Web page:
Archbishop Ussher (AD 1581-1656) famously calculated hat God created the Earth on a Sunday in October 4004 BC. To be fair, he was using information most familiar to him, and in AD 1650, 4004 BC sounded like a long time ago. Sometimes one still hears literalists claim the Earth is 6,000 years old. Not until about the 1830s had our geological knowledge advanced sufficiently that scientists suspected that the Earth might be many magnitudes older, and only in the last half century radiometric dating has allowed us to calculate the ages of the Earth with considerable accuracy. Similarly, Darwin published On the Origin of Species in 1859 and established the idea of evolution of life through processes of natural selection. After Darwin, biology moved from a descriptive to an explanatory science. There is no going back now: science has established deep time and the evolution of life as firmly as our certainty that the Earth orbits the Sun. These scientific realities exist in parallel to the earlier explanatory models based on pre-scientific precepts.
The zoologist and paleontologist Stephen Jay Gould made the argument that we might consider bacteria the most successful of Earth’s life forms. Bacteria are among the simplest and earliest organisms. They exist in multiple habitats. Trillions occupy the human gut, making our lives possible.
They exist in earth and water, about as deep as we can drill underground, in exceedingly hot (600+ F) deep sea vent fissures, in a lake a half-mile underground in Antarctica, and in many other contexts. The total biomass of bacteria may exceed that of all plants and animals on Earth. People love to claim that humans are the most successful organisms in the world. Before we crow too loudly, we should wait to see how we fare against bacteria over time.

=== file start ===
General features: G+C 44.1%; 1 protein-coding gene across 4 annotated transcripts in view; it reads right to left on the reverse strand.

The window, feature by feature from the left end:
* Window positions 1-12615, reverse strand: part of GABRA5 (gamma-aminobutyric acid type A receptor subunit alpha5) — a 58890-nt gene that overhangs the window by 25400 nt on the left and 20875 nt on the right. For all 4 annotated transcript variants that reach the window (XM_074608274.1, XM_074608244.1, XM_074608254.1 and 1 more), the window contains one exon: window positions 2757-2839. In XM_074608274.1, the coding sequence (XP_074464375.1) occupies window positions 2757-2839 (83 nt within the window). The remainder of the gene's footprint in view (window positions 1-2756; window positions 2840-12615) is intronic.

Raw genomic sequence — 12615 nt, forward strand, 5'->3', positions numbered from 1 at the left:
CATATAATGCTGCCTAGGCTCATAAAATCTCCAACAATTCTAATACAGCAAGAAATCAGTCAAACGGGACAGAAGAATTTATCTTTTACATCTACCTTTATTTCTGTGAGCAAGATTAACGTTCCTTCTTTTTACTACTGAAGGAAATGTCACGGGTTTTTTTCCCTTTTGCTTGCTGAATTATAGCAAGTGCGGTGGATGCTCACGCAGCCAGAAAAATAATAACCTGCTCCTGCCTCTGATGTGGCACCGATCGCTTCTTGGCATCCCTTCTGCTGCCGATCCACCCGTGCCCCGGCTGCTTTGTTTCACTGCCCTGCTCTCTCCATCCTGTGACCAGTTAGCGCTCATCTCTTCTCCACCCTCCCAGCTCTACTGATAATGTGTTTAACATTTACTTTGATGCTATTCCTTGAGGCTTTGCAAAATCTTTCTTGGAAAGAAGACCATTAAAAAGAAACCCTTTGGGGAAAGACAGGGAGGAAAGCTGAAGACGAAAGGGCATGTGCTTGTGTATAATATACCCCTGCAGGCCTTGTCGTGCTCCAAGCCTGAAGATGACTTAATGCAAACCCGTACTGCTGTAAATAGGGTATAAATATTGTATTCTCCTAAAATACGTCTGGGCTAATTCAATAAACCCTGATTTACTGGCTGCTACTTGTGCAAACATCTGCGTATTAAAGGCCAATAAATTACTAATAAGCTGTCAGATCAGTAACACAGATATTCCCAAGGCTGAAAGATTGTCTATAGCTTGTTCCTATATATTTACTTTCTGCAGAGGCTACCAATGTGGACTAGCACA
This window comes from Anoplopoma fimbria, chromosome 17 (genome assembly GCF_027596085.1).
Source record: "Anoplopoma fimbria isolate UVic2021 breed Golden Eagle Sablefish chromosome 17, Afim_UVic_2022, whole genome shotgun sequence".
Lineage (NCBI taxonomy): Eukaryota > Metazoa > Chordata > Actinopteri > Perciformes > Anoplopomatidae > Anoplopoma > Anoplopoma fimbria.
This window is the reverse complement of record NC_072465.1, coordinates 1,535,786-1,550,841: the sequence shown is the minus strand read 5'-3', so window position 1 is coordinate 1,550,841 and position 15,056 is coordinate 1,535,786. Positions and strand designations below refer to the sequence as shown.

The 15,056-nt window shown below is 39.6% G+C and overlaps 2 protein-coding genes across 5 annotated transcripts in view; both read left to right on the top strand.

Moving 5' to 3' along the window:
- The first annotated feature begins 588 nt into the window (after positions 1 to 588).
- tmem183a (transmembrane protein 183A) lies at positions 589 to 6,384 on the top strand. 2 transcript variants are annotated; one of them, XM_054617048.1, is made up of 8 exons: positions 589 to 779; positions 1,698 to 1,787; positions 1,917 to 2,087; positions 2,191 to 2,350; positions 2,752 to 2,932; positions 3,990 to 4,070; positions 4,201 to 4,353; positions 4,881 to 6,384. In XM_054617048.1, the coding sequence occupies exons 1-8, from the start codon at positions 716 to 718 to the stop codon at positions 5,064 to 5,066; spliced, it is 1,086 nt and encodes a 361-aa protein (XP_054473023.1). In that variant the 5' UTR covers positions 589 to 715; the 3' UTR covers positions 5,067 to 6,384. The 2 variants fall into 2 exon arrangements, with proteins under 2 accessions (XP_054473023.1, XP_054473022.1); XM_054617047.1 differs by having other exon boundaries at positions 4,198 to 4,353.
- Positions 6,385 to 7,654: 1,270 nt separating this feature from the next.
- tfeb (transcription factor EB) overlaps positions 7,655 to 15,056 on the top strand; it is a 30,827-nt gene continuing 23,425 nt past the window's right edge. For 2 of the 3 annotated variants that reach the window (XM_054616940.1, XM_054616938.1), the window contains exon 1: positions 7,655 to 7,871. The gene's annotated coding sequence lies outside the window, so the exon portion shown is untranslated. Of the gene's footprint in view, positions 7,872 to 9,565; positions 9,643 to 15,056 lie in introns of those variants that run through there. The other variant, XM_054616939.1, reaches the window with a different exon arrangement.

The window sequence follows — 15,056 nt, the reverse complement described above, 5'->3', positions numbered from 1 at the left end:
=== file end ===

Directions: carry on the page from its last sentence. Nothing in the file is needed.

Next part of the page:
Dinosaurs arose about 230 million years ago from a group of archosaurs, the dominant tetrapod land vertebrates in the early Triassic. There are two great clades of dinosaurs, saurischian (lizard-hipped) and orinithischian (bird-hipped). The latter includes animals like stegosaurus and triceratops. The former includes sauropods, the massive plant eating beasts with long necks and small heads of the Jurassic; the theropods, the great bipedal carnivores of the Cretaceous, including the tyrannosaurids; and birds. Birds are the only exception to the extinction of the dinosaurs at the end of the Cretaceous, 65 million years ago. That little birdie on the telephone line had a common ancestor with the great theropod dinosaurs of the Cretaceous, like Tyrannosaurus rex.
These mighty creatures ruled the Earth for over 150 million years, yet often popular opinion considers them evolutionary failures. If we stretch the definition a little, humans arose about three million years ago. Is anyone betting that the human family will be around another 147 million years, to make us as successful as dinosaurs?
We might think of our place in nature with a little more humility and a little less hubris. Peter has many skills that humans do not possess. His sense of smell gives him knowledge of the past—what has just happened, even though it might be out of sight, and the future—what is invisible in the trees or around the corner and about to happen. That is one reason why his kind makes such good soldiers and security officers. Bacteria have mammals beaten in number of organisms, the diverse ecosystems that they inhabit, gross biomass, longevity on the planet, and prospects for the future. Non-avian dinosaurs were successful for 29% of total time vertebrates have existed. Humans with their paltry three million years hardly register on the same scale.
When we think about decision-making processes, it is useful to distinguish between systems of belief and systems of knowledge. Systems of belief are carried by cultures, and help members of those groups define their places in their milieu and distinguish them from others. It is perfectly fine to believe as part of your worldview that the Earth resides on the back of a turtle. On the other hand,
when making decisions about our common future, it might be a better adaptive strategy to rely on systems of knowledge, such as the fact that the ratio of carbon dioxide to oxygen, or the amount of methane in the atmosphere, matters to our future as a species. It might also help to think of humans not as manufactures of celestial intervention or even as an inevitable result of evolutionary progress, but rather as animals lucky enough to share the Earth with all other life forms, over which we hold extraordinary powers of destruction.
Thomas H. Wilson is Chair of the Arizona Humanities Council, and also the Director of the Arizona Museum of Natural History.